the project, however, there are clear improvements when two of the districts
began to focus on PCR from just under 40% to about 70%, and another jump when
the infant testing guideline changed, to reach about 80% of exposed infants.
At roughly the same time as improvements of these indicators, the 6-week
HIV transmission rate in Ugu district was declining, from 12% in 2008, to 8% in
2009, to the target of 5% in the first quarter of 2010 (and with about 90% of
the HIV-exposed infants being tested for HIV).
Implications of a quality improvement approach on the
While the PPTCT regimens also improved significantly over this period,
it would have had little impact if the poor performance of the health service
persisted. For instance, changing the CD4 cell criteria on which to initiated
ART or allowing the nurses to initiate ART doesn’t matter if women are being
referred for ART — which was the situation previously, or if nurses don’t
prescribe. Rather these quality improvement measures were synergistic and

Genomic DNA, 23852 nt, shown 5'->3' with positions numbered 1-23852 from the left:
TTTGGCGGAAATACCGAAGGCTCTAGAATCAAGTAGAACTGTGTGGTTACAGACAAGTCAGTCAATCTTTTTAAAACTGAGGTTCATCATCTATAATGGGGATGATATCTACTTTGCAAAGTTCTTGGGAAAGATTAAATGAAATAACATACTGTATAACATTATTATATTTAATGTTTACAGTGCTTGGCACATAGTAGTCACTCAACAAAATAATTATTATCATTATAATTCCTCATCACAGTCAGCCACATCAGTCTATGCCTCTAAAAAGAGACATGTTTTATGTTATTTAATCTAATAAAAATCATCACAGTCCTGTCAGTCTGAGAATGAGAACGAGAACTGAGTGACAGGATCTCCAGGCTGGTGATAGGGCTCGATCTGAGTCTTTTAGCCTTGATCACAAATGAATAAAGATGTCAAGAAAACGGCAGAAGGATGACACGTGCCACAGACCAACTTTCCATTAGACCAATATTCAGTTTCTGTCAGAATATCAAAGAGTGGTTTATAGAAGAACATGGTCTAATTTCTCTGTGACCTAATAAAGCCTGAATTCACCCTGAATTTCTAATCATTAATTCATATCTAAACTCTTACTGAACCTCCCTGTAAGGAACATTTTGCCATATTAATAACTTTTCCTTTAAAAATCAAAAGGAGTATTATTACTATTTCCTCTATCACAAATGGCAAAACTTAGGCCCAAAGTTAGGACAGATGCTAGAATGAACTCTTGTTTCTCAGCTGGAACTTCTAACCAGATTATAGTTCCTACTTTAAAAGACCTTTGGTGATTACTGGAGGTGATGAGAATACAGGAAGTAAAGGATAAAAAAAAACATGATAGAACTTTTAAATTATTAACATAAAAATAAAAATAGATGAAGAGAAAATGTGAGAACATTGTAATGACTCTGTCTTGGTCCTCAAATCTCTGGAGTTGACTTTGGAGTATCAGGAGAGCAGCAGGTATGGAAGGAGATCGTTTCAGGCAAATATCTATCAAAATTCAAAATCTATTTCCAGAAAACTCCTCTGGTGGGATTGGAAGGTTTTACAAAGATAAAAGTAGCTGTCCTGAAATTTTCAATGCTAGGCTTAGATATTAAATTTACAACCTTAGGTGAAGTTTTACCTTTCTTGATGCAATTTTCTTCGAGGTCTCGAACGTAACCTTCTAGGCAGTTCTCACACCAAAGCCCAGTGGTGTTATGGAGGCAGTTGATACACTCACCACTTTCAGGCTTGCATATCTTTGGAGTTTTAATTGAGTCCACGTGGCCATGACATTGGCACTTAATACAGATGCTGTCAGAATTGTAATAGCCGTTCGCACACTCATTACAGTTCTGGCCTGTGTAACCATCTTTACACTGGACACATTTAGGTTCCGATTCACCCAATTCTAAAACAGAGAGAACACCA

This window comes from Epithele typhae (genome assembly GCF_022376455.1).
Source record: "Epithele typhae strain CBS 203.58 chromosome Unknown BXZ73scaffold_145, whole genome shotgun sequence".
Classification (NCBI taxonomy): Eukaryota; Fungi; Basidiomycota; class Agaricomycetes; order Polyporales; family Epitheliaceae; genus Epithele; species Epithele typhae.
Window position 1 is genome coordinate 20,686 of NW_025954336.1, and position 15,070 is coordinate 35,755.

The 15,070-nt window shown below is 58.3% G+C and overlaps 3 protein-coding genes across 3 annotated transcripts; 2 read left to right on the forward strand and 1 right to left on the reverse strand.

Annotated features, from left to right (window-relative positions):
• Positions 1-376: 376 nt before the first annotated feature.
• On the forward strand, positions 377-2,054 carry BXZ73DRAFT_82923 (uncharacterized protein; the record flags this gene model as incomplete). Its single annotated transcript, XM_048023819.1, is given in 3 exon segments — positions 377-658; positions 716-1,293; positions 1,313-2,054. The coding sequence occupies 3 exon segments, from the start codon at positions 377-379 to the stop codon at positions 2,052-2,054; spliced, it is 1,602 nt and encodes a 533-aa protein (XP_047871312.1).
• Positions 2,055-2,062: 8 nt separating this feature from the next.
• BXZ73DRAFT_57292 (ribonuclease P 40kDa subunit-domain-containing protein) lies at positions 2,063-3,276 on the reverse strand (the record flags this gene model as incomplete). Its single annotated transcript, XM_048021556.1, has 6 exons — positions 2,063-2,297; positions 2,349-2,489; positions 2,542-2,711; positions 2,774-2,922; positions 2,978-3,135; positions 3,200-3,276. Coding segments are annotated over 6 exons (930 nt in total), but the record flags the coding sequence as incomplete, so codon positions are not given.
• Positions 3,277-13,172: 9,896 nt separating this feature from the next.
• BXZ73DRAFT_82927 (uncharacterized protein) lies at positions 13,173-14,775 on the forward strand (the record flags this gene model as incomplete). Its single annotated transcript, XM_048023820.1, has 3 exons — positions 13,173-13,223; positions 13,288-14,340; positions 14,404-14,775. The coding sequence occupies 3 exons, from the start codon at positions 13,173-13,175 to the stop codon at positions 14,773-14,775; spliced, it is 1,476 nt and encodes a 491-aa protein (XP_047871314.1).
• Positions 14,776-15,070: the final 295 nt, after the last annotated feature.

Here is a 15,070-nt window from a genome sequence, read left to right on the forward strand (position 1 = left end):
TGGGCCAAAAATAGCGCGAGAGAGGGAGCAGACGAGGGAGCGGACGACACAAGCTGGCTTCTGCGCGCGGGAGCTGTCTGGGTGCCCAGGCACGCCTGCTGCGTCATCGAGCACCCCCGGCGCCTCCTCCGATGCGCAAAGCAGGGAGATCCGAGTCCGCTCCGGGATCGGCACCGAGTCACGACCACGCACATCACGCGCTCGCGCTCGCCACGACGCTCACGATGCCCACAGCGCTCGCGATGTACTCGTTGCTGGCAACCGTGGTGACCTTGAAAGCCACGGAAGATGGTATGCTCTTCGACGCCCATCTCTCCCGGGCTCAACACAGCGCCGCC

likely essential for outcomes to improve to the great extent they did.
“The quality improvement approach is a multi-faceted and
multi-disciplinary approach that effectively improves the working and
coordination of the health system through engaging the leaders, and the
workforce to be part of the solution,” said Dr Dhlomo-Mphatswe. “Data is used
to guide improvement — and the end-product is better use of existing
resources…. And in addition to reducing the number of HIV infections in
children in KZN, the same approaches can be applied to other areas of MCH care
and help strengthen health systems.”